Promoting rural entrepreneurship to help serve the underbanked sections of the society
The gigantic reverse migration of laborers from cities to the villages, in the initial weeks of the lockdown imposed due to the COVID pandemic, once again highlighted the disproportionate concentration of economic opportunities in the country’s urban areas. Lakhs of migrant workers had to return to native towns and villages, with no source of income in view and the need to carve out a new life for themselves and their families.
Noida based Fintech start-up – BANKIT , like few others in the country, seeing the situation, has been harnessing the influx of human resources in tier 2, 3 towns and villages, and promoting rural entrepreneurship. In the last couple of months, BANKIT has onboarded 15,000+ Digi Mitras (Banking Correspondents) particularly in states such as UP, Bihar, Jharkhand, West Bengal, and Odisha between March-June 2020. Encouraging the AtmaNirbhar mission even in the hinterlands of the country, Digi Mitras are mostly migrant workers who returned to their hometowns from metro cities in hope of finding employment opportunities. Today, these Banking Correspondents are not only able to support their families financially but are also micro rural entrepreneurs, who are flourishing in the comfort of their native place, leaving behind the struggles of city life.
The onboarding of rural entrepreneurs for BANKIT has come at a time when the hinterlands of the country have been several roadblocks in accessing banking facilities. With movement restrictions during the lockdown period and people not being able to step out of their homes to visit banks/ATMs in distant locations, we have seen a huge demand for cash services. Citizens residing in rural India, especially the older generation, are largely unaware of technological developments and hence are mostly dependent on cash as the major source of transactions.
Let’s take an example of a remote village in UP or Bihar, the problems of the community amidst the pandemic are multi-fold, though two things stand out – a) Livelihood opportunities (especially for migrants) and b) banking facilities in light of the low penetration of financial services in the area. BANKIT plays a dual role in creating rural entrepreneurs as well as making relevant banking services available for the community.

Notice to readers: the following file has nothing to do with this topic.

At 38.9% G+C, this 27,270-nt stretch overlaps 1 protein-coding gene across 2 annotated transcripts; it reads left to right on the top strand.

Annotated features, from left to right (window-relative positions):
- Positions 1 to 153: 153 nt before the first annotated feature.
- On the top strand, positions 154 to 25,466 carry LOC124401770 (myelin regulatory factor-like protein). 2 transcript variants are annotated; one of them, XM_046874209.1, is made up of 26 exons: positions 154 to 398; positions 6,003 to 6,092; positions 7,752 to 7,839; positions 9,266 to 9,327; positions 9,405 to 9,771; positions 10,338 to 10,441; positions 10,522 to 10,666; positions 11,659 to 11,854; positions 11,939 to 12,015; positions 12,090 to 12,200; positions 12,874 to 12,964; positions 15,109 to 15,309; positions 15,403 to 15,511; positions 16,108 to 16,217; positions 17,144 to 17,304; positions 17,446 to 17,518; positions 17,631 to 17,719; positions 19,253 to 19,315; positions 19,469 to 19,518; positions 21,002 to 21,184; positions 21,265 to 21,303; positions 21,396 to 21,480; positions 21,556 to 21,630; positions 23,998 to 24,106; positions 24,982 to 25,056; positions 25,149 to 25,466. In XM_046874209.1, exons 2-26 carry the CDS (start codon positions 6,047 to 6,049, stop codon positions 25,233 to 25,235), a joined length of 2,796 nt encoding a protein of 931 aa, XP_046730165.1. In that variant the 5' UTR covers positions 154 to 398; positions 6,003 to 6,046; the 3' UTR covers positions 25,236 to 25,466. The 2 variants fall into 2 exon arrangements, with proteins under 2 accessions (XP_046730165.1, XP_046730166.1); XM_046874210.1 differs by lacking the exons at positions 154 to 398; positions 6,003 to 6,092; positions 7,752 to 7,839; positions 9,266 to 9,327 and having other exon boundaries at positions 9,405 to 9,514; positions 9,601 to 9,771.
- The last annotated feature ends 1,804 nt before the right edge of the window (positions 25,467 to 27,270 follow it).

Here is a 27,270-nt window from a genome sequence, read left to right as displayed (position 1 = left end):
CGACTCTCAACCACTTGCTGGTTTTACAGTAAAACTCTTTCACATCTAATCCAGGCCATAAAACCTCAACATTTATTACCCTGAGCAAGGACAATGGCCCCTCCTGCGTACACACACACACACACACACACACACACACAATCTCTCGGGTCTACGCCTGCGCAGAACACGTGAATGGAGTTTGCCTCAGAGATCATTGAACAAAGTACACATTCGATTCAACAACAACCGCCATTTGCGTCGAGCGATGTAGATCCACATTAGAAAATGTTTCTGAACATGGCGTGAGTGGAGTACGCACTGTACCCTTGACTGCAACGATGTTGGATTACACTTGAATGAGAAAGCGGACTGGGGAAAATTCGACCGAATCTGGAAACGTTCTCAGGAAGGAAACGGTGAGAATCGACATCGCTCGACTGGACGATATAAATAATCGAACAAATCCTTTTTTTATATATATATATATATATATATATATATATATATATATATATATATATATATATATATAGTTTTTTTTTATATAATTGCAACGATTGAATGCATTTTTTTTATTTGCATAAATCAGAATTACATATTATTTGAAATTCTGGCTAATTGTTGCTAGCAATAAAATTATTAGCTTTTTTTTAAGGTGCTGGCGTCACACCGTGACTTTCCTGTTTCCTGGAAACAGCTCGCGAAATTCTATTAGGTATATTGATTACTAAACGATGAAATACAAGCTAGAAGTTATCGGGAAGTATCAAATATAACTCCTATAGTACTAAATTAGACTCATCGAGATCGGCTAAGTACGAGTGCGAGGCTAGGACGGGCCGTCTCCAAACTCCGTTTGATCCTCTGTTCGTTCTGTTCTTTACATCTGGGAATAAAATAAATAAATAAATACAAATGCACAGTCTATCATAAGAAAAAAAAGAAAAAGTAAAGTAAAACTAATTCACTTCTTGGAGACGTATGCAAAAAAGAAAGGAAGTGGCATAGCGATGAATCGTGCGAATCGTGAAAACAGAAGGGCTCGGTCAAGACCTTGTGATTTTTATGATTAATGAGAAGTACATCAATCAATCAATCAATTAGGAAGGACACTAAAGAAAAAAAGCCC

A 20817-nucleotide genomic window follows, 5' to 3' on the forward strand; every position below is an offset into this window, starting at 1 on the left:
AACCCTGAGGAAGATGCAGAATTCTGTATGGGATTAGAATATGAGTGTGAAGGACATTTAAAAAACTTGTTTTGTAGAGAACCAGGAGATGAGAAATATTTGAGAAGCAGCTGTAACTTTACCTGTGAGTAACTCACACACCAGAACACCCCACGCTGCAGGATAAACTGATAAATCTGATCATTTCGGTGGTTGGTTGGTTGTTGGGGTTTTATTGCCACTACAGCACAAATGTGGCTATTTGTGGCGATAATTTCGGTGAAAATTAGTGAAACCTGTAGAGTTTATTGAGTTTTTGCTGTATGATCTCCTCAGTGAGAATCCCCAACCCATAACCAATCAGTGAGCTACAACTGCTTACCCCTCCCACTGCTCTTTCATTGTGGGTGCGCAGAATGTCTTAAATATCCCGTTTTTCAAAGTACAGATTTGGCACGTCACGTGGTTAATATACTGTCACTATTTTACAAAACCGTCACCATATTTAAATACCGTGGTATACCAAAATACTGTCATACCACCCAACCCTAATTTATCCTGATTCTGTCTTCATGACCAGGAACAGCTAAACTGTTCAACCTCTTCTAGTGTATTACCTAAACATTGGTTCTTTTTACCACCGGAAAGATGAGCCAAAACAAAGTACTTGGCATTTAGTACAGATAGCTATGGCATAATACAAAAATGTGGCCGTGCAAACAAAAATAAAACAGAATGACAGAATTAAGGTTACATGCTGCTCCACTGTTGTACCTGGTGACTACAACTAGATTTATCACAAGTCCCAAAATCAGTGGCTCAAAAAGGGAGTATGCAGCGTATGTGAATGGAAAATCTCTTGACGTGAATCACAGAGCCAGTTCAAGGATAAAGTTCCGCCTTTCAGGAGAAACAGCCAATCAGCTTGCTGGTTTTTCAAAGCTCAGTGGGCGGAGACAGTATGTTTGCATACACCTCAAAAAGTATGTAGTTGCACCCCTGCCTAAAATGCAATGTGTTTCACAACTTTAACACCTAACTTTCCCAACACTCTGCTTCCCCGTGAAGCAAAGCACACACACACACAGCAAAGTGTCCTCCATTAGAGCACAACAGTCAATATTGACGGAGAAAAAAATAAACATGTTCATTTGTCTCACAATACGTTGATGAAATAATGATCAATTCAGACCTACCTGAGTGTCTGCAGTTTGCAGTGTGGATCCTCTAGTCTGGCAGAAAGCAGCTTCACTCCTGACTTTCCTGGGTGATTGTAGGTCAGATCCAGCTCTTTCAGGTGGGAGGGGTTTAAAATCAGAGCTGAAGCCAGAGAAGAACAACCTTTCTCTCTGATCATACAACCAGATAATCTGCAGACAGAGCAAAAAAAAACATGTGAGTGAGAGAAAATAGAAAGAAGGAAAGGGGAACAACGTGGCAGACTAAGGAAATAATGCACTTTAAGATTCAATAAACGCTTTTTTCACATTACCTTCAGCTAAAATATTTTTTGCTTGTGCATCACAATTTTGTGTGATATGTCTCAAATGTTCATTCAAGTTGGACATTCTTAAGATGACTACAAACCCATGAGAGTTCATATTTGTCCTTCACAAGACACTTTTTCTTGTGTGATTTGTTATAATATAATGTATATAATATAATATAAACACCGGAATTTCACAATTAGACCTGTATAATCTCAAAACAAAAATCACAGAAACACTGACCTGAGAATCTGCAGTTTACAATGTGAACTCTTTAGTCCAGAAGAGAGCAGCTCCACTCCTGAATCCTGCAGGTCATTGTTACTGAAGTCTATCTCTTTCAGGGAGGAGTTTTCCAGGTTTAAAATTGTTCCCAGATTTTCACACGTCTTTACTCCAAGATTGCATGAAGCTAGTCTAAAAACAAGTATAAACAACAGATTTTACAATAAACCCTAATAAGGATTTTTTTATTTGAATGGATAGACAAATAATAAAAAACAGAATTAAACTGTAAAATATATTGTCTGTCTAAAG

To tide over the economic crisis as a result of the COVID pandemic, the government announced an ex-gratia payment of Rs 500 to all women Jan Dhan account holders for three months, starting April. Also, DBT was transferred to Farmers, MANREGA bank accounts. This led to a sudden surge in banking activities in rural India (Over 40-45% in the last couple of months), mostly in the form of cash withdrawals. BANKIT via its network of Digi Mitras has been facilitating key financial transactions for the underserved sections of the society during this time. This helped the vulnerable strata of the society in the timely withdrawal of the subsidy money as a part of the DBT and ensure that they can survive the economic issues created due to the pandemic. In light of the unavailability of banking facilities coupled with the scare of COVID transmission in rural areas, BANKIT assisted over 12Lakh+ people every month during pandemic with their basic financial needs.
Additionally, BANKIT introduced the doorstep banking facility that includes a wide range of services all under one roof at the customer’s doorstep. The company extended its services to the underserved population of the country with their strong agent network who, donning adequate safety gear, visited the homes in their vicinity in rural regions to assist them.
Timely assistance amidst the crisis
Operational mostly in non-metro cities, suburbs, and rural areas of India, BANKIT caters to 350+ districts and covers 4,800+ pin codes. Alongside cash-out services in the rural part of the country, remittances’ were another key service that saw huge demand as a result of the pandemic lockdown. But BANKIT’s mission was still far from being complete. Understanding that there are around 4 lakh villages and many of these are unbanked even today, the company realized that during the lockdown, people ran out of cash and were running to the local money lenders for assistance. BANKIT mooted a product –“collateral-free loan”. Similarly, the company also noted the need for insurance coverage in these markets. BANKIT now offers 2-wheeler insurance cover, life, and health insurance along with some un-conventional insurance products.
To sum it up, over INR 36,659 crores have been transferred using Direct Benefit Transfer (DBT) to the bank accounts of 16.01 crore beneficiaries by the Controller of General Accounts (CGA) during the lockdown period in the country. Leveraging this, BANKIT has played a vital role in offering timely support for not just cash withdrawal but other services as well, to last-mile customers. While BANKIT primarily focusses on rural and suburban areas, the company has also been expanding its geographical footprint and extending its services to urban cities during the pandemic.
For BANKIT, the mission will remain the same – cater to the under-served, create financial literacy, and promote rural entrepreneurs across the width and breadth of the country.